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Textbook sharing program gains popularity

College students in South Korea are running a free textbook rental program as part of efforts to reduce the burden of buying increasingly expensive academic books used in classes.

The program named “Dream Library” has become a representative textbook-sharing channel for Sogang University in Seoul, with more students joining the project that spurs used textbooks to be used more effectively and extensively on campus. 
Sogang University students wait to borrow used textbooks at the “Dream Library” in Seoul on Sept. 5. (Sogang Student Club Union)
Sogang University students wait to borrow used textbooks at the “Dream Library” in Seoul on Sept. 5. (Sogang Student Club Union)

The free textbook lending program, organized by Sogang’s Student Club Union, allows members to become both donors and beneficiaries. One can obtain a Dream Library membership by donating a single textbook to the program. The qualified member then can borrow as many as three books per semester, which should be returned by the end of final exams.

“When engineering majors take the Principles of Economics class, most of the textbooks they used end up gathering dust after the semester ends. It is better to turn in books for those who need them,” said Song Yun-suk, 22, the president of Sogang student club union, in an interview with The Korea Herald.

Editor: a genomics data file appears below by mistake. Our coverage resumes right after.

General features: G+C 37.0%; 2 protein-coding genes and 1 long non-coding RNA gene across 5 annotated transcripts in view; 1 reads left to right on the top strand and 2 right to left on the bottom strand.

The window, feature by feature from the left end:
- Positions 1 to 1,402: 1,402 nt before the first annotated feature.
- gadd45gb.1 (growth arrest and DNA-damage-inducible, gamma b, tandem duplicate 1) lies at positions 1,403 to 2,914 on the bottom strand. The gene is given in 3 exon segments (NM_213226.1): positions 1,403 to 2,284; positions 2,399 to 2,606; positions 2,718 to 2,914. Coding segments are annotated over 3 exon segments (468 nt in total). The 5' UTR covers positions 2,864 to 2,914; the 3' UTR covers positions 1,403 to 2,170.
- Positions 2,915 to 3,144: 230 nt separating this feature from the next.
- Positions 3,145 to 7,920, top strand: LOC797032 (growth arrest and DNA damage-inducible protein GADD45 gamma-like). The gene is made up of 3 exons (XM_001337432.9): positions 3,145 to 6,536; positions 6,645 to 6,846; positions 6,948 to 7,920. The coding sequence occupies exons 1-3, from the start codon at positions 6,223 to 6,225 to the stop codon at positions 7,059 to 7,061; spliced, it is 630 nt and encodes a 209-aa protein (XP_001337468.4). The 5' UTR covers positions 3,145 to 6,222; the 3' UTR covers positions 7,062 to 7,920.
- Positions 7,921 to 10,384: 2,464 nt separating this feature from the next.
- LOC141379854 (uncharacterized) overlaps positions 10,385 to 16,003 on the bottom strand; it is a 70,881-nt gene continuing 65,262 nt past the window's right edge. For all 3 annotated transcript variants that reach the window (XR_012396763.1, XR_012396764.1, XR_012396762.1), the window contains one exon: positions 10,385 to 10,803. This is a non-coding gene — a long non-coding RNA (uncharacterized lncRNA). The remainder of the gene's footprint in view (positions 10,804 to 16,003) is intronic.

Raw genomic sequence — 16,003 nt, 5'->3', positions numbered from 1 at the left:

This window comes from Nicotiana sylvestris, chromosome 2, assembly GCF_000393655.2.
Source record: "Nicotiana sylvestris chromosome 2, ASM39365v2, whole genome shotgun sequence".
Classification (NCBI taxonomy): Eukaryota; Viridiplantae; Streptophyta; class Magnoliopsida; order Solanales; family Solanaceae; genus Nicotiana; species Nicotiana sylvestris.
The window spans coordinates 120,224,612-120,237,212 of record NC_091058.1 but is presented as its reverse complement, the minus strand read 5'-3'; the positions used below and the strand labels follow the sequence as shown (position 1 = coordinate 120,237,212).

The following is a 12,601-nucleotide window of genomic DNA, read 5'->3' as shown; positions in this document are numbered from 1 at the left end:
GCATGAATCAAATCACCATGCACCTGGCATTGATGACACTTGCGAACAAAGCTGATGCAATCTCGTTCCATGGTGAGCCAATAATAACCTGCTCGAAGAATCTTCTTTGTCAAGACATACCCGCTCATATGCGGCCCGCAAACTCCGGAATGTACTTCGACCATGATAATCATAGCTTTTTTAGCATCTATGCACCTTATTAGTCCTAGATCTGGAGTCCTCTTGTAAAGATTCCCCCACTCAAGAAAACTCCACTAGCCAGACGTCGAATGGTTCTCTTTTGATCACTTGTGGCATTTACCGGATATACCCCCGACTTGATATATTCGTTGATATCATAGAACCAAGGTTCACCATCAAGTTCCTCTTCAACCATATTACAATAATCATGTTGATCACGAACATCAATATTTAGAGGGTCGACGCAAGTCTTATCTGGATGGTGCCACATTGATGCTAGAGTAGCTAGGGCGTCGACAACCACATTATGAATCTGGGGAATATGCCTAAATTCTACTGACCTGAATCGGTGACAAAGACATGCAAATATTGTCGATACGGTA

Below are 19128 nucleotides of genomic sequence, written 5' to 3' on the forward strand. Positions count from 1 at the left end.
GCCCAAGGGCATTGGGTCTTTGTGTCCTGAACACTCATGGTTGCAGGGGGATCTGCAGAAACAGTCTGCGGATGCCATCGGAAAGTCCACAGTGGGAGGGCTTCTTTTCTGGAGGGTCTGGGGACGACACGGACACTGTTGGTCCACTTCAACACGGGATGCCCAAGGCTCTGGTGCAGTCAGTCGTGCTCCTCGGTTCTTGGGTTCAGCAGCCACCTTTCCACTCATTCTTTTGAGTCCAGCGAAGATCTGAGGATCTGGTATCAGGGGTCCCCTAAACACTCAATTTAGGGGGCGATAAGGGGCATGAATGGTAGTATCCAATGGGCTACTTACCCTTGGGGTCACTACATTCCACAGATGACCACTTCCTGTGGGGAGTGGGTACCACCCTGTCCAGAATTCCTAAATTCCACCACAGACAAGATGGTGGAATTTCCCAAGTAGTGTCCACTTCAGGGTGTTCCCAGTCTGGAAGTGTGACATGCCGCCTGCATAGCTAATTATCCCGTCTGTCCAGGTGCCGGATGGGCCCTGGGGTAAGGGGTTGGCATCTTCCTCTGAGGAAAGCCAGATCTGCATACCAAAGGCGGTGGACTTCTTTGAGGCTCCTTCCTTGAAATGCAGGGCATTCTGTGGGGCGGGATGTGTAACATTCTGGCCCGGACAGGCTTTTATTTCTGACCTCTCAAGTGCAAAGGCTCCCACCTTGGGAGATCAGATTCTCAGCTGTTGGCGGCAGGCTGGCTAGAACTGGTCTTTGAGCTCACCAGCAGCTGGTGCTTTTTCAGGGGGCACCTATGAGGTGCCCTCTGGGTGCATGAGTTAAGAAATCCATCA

The program was carried out from Sept. 2-17 ― the first two weeks of the semester when students scramble to buy or borrow textbooks required in classes they attend.

The Dream Library program was initially established with the help of SK Communications in the second half of 2011 but has since been managed by the students themselves.

The number of members has grown to about 500 students, with not only students, but also professors at Sogang donating a total of some 250 used textbooks to the program this semester alone.

At minimum, college textbooks cost 20,000 won, and students tend to spend about 100,000 won-200,000 won per semester to get all the necessary primary textbooks and secondary reference titles.

The program has clear merits, but running it is no easy task. Song, chief of the student club union, said more support is needed to expand the list of textbooks in the library, especially popular yet expensive titles.

By Yoon Ha-youn (yhayoun@heraldcorp.com)
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